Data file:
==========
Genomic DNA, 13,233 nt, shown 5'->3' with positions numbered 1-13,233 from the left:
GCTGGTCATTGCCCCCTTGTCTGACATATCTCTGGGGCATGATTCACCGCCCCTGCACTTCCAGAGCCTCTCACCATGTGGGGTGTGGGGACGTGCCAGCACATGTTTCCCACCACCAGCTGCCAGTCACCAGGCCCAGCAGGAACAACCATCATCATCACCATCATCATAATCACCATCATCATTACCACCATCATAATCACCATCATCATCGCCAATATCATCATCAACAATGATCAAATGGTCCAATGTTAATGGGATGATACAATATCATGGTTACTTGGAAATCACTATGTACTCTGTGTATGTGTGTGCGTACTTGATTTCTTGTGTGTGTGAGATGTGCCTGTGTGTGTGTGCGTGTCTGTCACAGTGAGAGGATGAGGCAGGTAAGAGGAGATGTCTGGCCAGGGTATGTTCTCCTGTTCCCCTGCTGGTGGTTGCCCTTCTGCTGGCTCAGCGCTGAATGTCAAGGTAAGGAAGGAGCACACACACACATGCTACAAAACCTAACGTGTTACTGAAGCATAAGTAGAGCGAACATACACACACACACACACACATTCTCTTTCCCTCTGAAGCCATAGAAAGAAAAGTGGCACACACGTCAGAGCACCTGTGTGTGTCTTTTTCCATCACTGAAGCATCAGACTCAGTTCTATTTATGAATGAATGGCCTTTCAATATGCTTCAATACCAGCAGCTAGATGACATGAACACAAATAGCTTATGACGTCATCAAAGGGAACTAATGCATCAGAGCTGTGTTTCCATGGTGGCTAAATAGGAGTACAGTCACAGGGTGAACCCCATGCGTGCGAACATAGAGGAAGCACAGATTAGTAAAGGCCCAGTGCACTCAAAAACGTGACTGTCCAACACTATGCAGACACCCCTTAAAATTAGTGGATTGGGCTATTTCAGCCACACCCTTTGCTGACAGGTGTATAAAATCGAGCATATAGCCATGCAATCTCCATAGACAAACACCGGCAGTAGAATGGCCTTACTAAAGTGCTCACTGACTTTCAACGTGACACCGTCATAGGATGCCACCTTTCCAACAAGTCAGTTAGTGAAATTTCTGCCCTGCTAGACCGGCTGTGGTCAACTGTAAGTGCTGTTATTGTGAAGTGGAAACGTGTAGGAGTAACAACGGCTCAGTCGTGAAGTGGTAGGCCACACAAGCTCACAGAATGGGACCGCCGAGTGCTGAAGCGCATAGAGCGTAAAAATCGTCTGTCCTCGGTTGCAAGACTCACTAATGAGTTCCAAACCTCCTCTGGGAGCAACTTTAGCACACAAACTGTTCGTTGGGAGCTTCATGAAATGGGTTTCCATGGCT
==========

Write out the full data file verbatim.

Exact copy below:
Genomic DNA, 13,233 nt, shown 5'->3' with positions numbered 1-13,233 from the left:
GCTGGTCATTGCCCCCTTGTCTGACATATCTCTGGGGCATGATTCACCGCCCCTGCACTTCCAGAGCCTCTCACCATGTGGGGTGTGGGGACGTGCCAGCACATGTTTCCCACCACCAGCTGCCAGTCACCAGGCCCAGCAGGAACAACCATCATCATCACCATCATCATAATCACCATCATCATTACCACCATCATAATCACCATCATCATCGCCAATATCATCATCAACAATGATCAAATGGTCCAATGTTAATGGGATGATACAATATCATGGTTACTTGGAAATCACTATGTACTCTGTGTATGTGTGTGCGTACTTGATTTCTTGTGTGTGTGAGATGTGCCTGTGTGTGTGTGCGTGTCTGTCACAGTGAGAGGATGAGGCAGGTAAGAGGAGATGTCTGGCCAGGGTATGTTCTCCTGTTCCCCTGCTGGTGGTTGCCCTTCTGCTGGCTCAGCGCTGAATGTCAAGGTAAGGAAGGAGCACACACACACATGCTACAAAACCTAACGTGTTACTGAAGCATAAGTAGAGCGAACATACACACACACACACACACATTCTCTTTCCCTCTGAAGCCATAGAAAGAAAAGTGGCACACACGTCAGAGCACCTGTGTGTGTCTTTTTCCATCACTGAAGCATCAGACTCAGTTCTATTTATGAATGAATGGCCTTTCAATATGCTTCAATACCAGCAGCTAGATGACATGAACACAAATAGCTTATGACGTCATCAAAGGGAACTAATGCATCAGAGCTGTGTTTCCATGGTGGCTAAATAGGAGTACAGTCACAGGGTGAACCCCATGCGTGCGAACATAGAGGAAGCACAGATTAGTAAAGGCCCAGTGCACTCAAAAACGTGACTGTCCAACACTATGCAGACACCCCTTAAAATTAGTGGATTGGGCTATTTCAGCCACACCCTTTGCTGACAGGTGTATAAAATCGAGCATATAGCCATGCAATCTCCATAGACAAACACCGGCAGTAGAATGGCCTTACTAAAGTGCTCACTGACTTTCAACGTGACACCGTCATAGGATGCCACCTTTCCAACAAGTCAGTTAGTGAAATTTCTGCCCTGCTAGACCGGCTGTGGTCAACTGTAAGTGCTGTTATTGTGAAGTGGAAACGTGTAGGAGTAACAACGGCTCAGTCGTGAAGTGGTAGGCCACACAAGCTCACAGAATGGGACCGCCGAGTGCTGAAGCGCATAGAGCGTAAAAATCGTCTGTCCTCGGTTGCAAGACTCACTAATGAGTTCCAAACCTCCTCTGGGAGCAACTTTAGCACACAAACTGTTCGTTGGGAGCTTCATGAAATGGGTTTCCATGGCT